Really good article explaining how recessions work and why tax cuts and “letting people keep more of their own money” may sound nice, but doesn’t actually help anything.
Now we’ve entered “paradox of thrift” territory. People are saving more. And the increased saving isn’t being cycled back into the economy as new investment. In part, that’s because of problems in the financial system. But in part, it’s because with short-term demand slumping so much, there’s not a lot of worthwhile investing to be doing. The economy needs someone to decide to borrow some money and start a new firm that employs these newly unemployed people. But with the volume of consumption going down so rapidly, nobody’s really in the mood to start a new business. And existing businesses are busy scaling back production, not interested in borrowing money to ramp it up. The result of this is an overall fall in the average level of income. And that means that even with the share of income being saved going up, the actual level of savings can be going down and we can truly end up in the toilet.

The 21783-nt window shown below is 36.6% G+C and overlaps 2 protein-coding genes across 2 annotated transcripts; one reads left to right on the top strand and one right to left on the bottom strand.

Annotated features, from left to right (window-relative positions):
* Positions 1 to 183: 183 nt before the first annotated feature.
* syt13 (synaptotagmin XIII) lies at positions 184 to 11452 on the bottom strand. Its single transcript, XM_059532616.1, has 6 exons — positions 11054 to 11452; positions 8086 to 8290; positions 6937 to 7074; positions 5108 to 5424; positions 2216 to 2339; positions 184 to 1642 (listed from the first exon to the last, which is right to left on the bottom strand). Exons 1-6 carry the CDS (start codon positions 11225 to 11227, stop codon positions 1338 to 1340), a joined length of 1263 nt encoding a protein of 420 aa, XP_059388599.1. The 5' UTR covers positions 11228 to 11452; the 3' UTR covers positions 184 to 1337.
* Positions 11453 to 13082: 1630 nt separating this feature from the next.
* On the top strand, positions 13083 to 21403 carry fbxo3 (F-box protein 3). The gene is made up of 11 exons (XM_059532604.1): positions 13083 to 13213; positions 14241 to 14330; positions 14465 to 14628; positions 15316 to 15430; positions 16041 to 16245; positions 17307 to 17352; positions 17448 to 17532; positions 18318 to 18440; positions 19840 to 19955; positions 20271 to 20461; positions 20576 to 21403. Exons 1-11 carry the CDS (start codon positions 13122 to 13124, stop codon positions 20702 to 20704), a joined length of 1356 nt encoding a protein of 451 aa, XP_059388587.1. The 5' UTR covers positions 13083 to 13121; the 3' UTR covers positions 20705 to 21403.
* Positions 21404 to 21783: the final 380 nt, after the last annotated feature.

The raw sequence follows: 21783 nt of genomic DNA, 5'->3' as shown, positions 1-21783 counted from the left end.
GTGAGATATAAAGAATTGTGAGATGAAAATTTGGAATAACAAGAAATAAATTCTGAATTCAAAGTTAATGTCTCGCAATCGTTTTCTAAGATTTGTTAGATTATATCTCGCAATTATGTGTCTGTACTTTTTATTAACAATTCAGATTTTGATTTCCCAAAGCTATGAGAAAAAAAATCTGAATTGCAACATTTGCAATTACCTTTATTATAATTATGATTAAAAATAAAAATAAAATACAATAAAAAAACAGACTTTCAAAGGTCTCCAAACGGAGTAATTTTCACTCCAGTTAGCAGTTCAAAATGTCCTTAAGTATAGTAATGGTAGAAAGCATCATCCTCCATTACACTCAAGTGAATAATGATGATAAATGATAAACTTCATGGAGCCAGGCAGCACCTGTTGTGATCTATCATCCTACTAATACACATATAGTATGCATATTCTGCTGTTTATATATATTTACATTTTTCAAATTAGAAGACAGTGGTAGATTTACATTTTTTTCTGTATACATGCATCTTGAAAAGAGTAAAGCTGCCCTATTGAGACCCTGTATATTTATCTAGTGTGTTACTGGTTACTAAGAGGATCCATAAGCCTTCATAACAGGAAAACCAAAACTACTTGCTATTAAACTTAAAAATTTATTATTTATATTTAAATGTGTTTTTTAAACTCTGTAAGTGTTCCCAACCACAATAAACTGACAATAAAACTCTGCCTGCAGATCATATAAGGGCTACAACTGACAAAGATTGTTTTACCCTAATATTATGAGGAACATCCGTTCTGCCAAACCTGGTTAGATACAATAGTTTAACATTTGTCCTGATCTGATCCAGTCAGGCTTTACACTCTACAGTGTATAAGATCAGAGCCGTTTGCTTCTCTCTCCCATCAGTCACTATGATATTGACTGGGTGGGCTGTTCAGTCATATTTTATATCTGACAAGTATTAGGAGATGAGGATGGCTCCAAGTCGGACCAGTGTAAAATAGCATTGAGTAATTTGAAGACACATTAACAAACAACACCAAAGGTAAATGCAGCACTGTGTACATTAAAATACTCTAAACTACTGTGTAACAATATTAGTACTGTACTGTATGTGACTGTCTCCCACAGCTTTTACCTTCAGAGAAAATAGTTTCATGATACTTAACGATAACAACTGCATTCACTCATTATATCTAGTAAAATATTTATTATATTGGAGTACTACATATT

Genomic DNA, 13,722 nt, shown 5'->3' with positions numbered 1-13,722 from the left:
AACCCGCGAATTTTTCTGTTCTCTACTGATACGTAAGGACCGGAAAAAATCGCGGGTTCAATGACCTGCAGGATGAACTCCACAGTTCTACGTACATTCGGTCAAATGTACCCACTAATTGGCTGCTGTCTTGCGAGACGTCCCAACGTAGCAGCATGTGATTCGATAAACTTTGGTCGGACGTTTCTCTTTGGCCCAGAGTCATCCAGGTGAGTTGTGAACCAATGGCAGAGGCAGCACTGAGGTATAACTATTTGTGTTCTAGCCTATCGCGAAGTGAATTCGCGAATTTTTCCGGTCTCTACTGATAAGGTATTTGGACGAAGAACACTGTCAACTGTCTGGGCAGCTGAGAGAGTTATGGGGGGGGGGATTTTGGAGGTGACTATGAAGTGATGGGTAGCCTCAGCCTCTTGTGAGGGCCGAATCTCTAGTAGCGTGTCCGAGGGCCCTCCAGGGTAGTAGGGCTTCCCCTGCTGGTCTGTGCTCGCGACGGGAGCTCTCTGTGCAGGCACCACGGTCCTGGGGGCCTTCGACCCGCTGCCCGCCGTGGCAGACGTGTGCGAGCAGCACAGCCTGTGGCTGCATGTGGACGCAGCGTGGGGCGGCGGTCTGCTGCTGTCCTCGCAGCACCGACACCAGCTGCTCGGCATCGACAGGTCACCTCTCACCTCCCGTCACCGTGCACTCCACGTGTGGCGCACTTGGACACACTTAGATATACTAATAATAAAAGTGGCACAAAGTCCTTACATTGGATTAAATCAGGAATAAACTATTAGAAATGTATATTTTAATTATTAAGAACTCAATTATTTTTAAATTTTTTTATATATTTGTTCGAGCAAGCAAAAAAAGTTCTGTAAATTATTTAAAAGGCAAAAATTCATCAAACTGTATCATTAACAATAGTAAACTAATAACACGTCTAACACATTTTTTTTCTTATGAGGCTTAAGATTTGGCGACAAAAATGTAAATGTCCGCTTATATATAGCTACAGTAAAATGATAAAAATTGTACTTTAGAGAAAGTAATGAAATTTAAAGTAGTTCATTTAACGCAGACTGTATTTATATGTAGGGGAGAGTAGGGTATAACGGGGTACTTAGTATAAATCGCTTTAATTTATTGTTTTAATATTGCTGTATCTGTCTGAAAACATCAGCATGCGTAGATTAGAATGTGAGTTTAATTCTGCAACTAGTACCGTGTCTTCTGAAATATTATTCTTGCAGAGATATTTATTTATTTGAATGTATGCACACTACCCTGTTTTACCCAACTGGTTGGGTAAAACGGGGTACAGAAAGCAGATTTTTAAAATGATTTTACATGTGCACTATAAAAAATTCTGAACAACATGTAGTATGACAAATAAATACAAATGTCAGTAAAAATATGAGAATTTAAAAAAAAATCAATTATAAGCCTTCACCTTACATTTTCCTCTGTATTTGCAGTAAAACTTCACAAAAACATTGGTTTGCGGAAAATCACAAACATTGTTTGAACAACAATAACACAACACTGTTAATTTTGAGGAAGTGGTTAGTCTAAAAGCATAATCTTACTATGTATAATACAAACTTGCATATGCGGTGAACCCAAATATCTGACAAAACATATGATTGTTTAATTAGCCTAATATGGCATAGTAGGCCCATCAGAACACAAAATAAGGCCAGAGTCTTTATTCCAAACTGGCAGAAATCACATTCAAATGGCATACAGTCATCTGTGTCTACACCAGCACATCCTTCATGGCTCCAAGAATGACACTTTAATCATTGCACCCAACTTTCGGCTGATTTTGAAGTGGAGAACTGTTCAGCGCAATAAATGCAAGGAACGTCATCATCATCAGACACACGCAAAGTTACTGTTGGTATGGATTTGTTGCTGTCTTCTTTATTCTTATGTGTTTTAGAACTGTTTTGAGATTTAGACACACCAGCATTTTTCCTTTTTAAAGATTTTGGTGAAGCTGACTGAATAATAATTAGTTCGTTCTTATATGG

The ultimate point of a fiscal stimulus policy is to avoid that toilet scenario. To get money flowing in the economy again, so that savings gets translated into investment which gets translated into jobs which pay salaries which, in turn, are spent and saved in ways that create jobs.